After a turbulent 2015, members of DSD’s Regional Security Research Centre (@KingsRegSec) look forward to the coming year and examine the issues that they believe will be prominent in 2016, including the US presidential elections, continuing instability across the Middle East and the various coalitions seeking to counter IS, talks between India and Pakistan on Afghanistan, the UK referendum on membership of the EU and continuing concerns about Russian activity in eastern Europe.
The politics surrounding the Syrian and Iraqi crises are a mess. The recently announced Saudi-backed coalition of Syrian opposition groups is riddled with deadly rivalries and serves only to intensify the sectarian flavor of Syria’s struggle and of the region’s politics. Furthermore, it incorporates jihadi groups that are barely more tolerable than Islamic State (IS) and that undoubtedly intend the west harm. NATO member Turkey backs some of these groups, partly because of their role in fighting regime forces but also in the hope that they can obstruct the Syrian Kurdish fighters of the PYD from advancing further westwards and controlling yet more of the Turkey-Syrian border. However, a consequence of Turkey’s shooting down of the Russian bomber is that Moscow has embarked on a massive bombardment of these Ankara-sponsored groups, which serves both to strengthen the PYD’s position and weaken the opposition to Assad. Given that Washington regards the PYD’s fighters as the most effective force on the ground against IS, this aligns Russian and the US with the Syrian Kurds and against Turkey. On the other hand, Washington’s focus on degrading IS but by and large leaving other opposition groups unscathed, despite the jihadi and anti-western nature of many of them, serves to align the US with Saudi-backed sectarian Sunni groups and entices it towards a forlorn search for ‘moderates’ amongst them. Furthermore, while supporting the PYD despite Turkey’s disquiet, the US simultaneously supports Ankara’s vicious campaign of bombings, curfews and political repression against the PKK, sister party to Syria’s Kurdish PYD. No end to this campaign is in sight, and it is threatening to take on Grozny-like proportions as well as erode what is left of Turkish democracy. Ankara’s campaign extends to PKK bases inside northern Iraq, which is increasingly embarrassing to the KRG leadership, which number amongst Washington’s best friends in the region. Then again, the KRG’s peshmerga, regarded as the best ‘boots on the ground’ against IS in Iraq, are weaker than they could be because the US will only arm them via Baghdad, and which opposes the provision of heavy arms to the KRG. This continuing US commitment to Baghdad in effect aligns it with Tehran, and has led Washington to join Baghdad, Tehran and Moscow in demanding the withdrawal of Turkish forces from a Sunni-supporting base near Mosul. However, unlike those capitals, Washington does not support the Assad regime.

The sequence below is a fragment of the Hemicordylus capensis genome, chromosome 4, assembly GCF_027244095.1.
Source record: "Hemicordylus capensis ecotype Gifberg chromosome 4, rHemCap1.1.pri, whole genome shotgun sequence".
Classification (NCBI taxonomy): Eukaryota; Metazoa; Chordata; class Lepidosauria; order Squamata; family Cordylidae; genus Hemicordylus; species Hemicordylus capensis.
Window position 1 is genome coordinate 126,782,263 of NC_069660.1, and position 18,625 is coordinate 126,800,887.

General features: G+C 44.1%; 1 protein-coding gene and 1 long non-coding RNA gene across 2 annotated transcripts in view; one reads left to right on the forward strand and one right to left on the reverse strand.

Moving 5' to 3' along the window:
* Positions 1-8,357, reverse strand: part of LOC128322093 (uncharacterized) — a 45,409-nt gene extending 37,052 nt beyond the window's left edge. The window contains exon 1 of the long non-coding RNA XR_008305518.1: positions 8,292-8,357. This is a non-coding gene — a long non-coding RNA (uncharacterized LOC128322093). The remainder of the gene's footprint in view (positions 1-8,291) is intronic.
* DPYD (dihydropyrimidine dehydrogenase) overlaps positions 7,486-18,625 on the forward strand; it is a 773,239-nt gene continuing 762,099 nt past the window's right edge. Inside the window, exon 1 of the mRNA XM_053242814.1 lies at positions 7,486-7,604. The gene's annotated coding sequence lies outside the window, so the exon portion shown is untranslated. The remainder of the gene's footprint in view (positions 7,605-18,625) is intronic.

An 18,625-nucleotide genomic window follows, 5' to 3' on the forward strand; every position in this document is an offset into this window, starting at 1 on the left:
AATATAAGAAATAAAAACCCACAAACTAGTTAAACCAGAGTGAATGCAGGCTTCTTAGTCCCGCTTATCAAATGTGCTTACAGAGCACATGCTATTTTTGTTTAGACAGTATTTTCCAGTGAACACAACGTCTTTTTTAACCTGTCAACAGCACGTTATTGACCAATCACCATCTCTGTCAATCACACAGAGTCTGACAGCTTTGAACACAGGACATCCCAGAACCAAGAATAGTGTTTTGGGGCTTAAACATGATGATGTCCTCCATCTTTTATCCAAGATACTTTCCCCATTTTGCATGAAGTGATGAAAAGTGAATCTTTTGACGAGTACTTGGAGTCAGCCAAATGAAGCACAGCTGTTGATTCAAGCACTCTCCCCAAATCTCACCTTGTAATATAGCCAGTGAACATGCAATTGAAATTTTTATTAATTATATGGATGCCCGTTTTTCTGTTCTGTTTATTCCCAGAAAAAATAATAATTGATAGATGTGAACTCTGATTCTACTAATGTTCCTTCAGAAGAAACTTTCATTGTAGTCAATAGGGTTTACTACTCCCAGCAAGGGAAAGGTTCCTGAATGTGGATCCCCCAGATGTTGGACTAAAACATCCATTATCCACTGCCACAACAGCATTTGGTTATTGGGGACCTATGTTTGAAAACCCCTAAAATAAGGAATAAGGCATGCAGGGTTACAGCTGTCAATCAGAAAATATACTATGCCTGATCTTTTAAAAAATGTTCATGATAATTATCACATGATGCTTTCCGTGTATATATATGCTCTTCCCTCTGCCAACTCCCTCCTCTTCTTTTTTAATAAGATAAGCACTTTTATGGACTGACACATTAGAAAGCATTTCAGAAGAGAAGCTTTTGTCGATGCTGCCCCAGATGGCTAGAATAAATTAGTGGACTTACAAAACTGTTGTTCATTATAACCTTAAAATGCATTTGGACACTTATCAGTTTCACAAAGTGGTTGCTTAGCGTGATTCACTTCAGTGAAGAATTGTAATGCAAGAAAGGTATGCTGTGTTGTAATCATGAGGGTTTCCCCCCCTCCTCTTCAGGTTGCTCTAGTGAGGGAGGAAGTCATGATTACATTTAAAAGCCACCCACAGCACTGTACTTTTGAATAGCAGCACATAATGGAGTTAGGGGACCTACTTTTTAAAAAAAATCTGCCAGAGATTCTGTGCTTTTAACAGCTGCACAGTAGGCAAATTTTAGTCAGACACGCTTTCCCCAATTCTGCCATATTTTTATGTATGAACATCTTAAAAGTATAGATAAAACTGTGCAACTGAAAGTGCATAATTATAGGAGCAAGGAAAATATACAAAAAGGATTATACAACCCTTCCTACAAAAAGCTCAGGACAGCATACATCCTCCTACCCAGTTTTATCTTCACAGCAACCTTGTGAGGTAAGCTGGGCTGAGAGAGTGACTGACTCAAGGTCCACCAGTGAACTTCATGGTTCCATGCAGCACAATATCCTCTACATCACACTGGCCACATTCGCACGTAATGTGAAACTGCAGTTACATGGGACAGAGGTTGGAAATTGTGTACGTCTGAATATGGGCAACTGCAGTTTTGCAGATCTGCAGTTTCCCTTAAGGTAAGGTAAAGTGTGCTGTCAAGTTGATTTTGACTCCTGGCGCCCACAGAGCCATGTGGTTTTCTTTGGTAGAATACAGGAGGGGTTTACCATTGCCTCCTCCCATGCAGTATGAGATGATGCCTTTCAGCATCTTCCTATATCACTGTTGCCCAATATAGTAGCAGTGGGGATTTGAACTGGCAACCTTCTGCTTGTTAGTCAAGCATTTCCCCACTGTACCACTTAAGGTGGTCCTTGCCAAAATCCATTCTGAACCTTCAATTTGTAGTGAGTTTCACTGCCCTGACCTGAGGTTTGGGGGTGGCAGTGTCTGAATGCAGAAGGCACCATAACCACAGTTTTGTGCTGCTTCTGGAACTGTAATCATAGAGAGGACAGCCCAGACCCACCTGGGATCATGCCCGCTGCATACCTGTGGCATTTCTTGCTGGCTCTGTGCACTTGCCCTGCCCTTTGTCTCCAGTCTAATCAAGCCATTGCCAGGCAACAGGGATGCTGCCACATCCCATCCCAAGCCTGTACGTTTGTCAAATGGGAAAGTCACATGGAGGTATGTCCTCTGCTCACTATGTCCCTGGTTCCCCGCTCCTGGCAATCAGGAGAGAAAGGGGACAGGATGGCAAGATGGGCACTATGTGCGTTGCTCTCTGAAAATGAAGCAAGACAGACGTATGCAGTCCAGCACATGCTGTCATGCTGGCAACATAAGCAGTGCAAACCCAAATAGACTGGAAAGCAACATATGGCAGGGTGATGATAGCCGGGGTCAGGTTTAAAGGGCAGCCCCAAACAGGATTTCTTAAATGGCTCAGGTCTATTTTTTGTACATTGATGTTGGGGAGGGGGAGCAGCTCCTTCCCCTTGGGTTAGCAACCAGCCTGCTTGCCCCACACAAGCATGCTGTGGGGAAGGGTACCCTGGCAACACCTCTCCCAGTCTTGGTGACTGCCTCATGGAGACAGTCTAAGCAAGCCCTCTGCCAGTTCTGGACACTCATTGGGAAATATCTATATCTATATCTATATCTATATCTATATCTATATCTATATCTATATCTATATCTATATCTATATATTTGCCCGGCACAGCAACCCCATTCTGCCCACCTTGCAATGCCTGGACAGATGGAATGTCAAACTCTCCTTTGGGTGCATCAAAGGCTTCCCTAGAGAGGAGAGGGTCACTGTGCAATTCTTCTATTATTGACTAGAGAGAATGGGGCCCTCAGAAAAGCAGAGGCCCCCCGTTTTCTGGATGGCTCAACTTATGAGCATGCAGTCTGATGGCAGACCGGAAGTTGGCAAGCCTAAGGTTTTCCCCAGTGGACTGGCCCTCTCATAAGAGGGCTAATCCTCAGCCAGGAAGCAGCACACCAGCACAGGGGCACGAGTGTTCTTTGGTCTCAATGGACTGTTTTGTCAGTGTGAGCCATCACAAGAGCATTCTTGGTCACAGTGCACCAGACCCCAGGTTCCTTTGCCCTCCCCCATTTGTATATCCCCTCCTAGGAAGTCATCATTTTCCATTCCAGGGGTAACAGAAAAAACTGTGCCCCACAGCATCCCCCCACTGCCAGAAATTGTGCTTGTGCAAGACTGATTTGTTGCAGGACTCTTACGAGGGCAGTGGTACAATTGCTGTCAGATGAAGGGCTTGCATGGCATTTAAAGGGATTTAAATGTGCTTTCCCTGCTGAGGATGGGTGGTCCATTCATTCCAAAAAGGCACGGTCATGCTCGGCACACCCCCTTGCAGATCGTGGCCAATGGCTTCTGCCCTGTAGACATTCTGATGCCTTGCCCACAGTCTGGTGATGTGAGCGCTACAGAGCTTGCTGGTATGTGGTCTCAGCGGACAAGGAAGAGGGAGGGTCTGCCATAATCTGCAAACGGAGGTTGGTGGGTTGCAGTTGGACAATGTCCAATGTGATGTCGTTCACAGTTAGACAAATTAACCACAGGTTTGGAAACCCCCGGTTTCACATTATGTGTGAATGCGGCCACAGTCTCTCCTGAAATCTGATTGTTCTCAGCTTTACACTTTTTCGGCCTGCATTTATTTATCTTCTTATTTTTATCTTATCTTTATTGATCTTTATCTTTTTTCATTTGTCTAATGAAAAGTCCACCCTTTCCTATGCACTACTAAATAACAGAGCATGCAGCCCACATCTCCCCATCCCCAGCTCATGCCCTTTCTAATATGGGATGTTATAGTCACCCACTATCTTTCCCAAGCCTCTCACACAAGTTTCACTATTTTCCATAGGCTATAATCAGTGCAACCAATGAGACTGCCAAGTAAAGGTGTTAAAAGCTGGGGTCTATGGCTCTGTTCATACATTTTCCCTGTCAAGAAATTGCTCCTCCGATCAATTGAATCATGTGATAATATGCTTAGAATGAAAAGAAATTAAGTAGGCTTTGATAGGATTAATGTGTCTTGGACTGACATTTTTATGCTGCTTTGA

Confusing? Things will get still more so if IS ever is ‘degraded’, which in any case is a meaningless hope as the problem is less IS than jihadiism throughout the Muslim world. Syria’s Sunni groups will fight each other as well as the regime – which Moscow and Tehran will ensure remains in place in some form. The US and its regional allies will struggle to find themselves on the same page in such an intra-Sunni struggle. To add to the complexity, the more the US accepts the reality of Damascus – and it is now showing signs of doing just that, and needs to if a diplomatic agreement is to be found – the more it will alienate its regional Sunni allies. The US will feel obliged, under Turkish pressure as well as that of almost all Syrian Sunni Arab groups, to betray the PYD, which can see the writing on the wall and is already shifting towards Moscow, which will support a decentralized Syria as the best means of maintaining an Alawite presence in the country’s governance, and will also cherish the opportunity to spite Ankara. In Iraq, the territorial struggle between Baghdad and Erbil will resume, only this time Tehran-inspired Shia militias will provide the chief opponents to the peshmerga on the ground. In fact, this fight has already commenced. Which side will Washington take in this struggle? Only the next US president might know, and none of the likely Republican candidates appear to know anything at all about the region’s complexities. Russia will have incurred the wrath of the region’s Sunnis – in fact it has already done so – while the US will be puzzling over how it managed to simultaneously find itself uncomfortably on the same side on so many issues as Moscow, Tehran, and Baghdad, yet also distrusted by its regional Sunni allies for not joining them emphatically enough against Assad and, in Turkey’s case, Syria’s Kurds, and for leaving Iraq’s Sunni Arabs still disenfranchised. Meanwhile, any ‘degraded’ IS will simply reappear, perhaps in a new guise, in other trouble spots – Yemen, Sinai, Afghanistan, Tunisia, most frighteningly Libya, as well as the west’s cities of course. This is what we have to look forward to in 2016 and beyond.